The weather outside just dropped from an incredibly comfortable fall cool to a damp and nasty chill in about two hours, and shows no signs of going back. You know what that means. It must be holiday season. Soon stores will be lined with red and green, and friends will argue bitterly whether Christmas music is permissible between Halloween and Thanksgiving. For so many of us, especially those with large extended families close by, the holidays carry many traditions, expectations, and norms. I remember as an eight year old being horrified that we were no longer doing Thanksgiving at my grandma’s, not at all appreciating the impossible logistics of stuffing our growing family into my grandmother’s less than 2,000 square-foot house. A couple years later when my parents divorced, lots of other things changed. This article will outline some of my experiences, observations, and retrospect on how ending a marriage affects the holidays.
The Great Schism
The initial split of a marriage with children can be hugely daunting, and the first couple years are usually the most stress-ridden for both parents and child(ren). Many married households do the same thing every year for certain holidays, and after a divorce, keeping that up is frequently impossible or unfair. Every child is different, but in my experience, children are pretty flexible when it comes to holiday traditions when both parents actively endorse the change. Children value a lack of conflict between their divorced parents (which can create incredible stress and even longer-term developmental and behavioral problems) far more than their holiday traditions. The key is usually the two parents sitting down and hashing out how all holidays will work in one sitting. It is very un-lawyerly of me to say this, but holidays are one thing that clients usually figure out better than their attorneys. No one knows your family better than you.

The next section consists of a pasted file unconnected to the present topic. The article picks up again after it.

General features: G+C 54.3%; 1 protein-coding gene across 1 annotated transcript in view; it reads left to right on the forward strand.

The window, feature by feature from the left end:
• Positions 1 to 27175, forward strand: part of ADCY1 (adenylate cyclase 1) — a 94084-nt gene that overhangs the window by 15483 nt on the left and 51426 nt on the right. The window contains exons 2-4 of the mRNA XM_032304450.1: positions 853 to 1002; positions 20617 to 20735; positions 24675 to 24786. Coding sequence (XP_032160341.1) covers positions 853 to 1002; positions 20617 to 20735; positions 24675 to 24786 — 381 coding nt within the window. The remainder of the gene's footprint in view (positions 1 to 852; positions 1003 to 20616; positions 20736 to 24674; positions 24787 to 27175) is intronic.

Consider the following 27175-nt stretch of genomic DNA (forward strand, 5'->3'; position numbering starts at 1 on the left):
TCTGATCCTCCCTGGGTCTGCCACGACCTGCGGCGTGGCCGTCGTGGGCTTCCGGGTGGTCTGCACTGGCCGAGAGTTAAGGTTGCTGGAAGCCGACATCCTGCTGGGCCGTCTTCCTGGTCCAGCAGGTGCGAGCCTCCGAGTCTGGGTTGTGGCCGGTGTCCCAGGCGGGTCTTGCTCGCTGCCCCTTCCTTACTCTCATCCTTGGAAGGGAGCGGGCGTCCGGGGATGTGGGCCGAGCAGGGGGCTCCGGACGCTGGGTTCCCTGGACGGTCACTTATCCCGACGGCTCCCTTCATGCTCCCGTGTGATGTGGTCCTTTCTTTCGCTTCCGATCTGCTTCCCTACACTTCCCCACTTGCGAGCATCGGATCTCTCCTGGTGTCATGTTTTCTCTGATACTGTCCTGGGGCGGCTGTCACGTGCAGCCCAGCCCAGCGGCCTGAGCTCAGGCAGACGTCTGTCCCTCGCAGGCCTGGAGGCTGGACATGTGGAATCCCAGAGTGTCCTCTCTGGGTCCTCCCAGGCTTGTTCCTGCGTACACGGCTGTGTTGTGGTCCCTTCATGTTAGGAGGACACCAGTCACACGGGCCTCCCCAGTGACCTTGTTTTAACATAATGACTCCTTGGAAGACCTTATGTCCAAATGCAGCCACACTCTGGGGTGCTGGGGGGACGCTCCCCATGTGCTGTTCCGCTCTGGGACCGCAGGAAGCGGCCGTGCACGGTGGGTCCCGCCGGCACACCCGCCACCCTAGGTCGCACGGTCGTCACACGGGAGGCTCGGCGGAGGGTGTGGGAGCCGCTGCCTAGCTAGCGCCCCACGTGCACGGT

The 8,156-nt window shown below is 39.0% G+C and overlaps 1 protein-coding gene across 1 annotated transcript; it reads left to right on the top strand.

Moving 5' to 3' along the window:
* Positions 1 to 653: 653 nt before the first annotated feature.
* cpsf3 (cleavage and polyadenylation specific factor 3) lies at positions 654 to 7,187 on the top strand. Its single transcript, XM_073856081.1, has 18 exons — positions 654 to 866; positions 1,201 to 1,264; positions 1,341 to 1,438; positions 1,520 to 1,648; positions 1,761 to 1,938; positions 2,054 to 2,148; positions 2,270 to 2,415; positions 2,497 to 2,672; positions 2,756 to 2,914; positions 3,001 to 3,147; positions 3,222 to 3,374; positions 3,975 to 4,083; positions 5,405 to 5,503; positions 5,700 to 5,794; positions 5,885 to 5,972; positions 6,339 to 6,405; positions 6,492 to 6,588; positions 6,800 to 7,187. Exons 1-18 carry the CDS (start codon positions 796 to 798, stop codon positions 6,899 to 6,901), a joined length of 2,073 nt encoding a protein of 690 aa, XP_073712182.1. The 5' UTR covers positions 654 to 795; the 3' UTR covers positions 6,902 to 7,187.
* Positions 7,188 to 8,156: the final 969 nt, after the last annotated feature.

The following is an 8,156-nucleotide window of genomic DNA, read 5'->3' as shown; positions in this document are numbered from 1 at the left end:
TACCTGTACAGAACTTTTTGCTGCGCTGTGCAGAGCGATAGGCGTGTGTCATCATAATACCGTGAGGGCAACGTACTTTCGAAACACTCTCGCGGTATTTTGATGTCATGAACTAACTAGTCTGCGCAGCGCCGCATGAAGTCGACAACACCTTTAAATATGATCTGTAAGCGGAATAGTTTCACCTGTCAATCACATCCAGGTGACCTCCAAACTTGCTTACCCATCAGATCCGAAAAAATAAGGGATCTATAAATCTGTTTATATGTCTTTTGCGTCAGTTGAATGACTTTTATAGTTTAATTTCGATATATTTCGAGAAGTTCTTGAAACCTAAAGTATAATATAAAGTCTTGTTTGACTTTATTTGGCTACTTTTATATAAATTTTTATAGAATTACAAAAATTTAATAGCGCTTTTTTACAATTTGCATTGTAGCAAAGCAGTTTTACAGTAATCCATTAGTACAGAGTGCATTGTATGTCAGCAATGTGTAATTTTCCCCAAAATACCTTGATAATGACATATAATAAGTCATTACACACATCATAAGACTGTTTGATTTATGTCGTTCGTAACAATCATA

Sources of Conflict
Even when divorced parents have maturely hashed out a sensible and reasonable holiday schedule, problems can arise at actual implementation. Conflict often arises when one parent has a significantly larger contingent of extended family living close than the other. This was the case with my family, and that meant when my parents were together, we far more often spent holidays with my mother’s family. However I was lucky in that my parents made it work. My mother didn’t insist I spend every Thanksgiving with my cousins or make fun of the year my dad and I did a private Thanksgiving one year with a chicken rather than a turkey (it was a really big chicken), or the year we went to Furr’s Cafeteria. At the same time if a year fell that my mother’s family did something particularly big, or someone I hadn’t seen in forever was in town, they moved things around. The key to holidays, and really everything when it comes to parenting children with divorced parents, is the parents working together.
Keep in Mind, Every Family is Different
Divorces are by nature unpleasant affairs, and their aftermaths are never perfect. Your ex may not be as sensible as my parents were, and it may force holidays to be strictly governed by your separation agreement or shared parenting plan. This author knows coordinating holidays after the end of a marriage is far harder than this article may have made it seem, but hopefully it provided a little knowledge and perspective.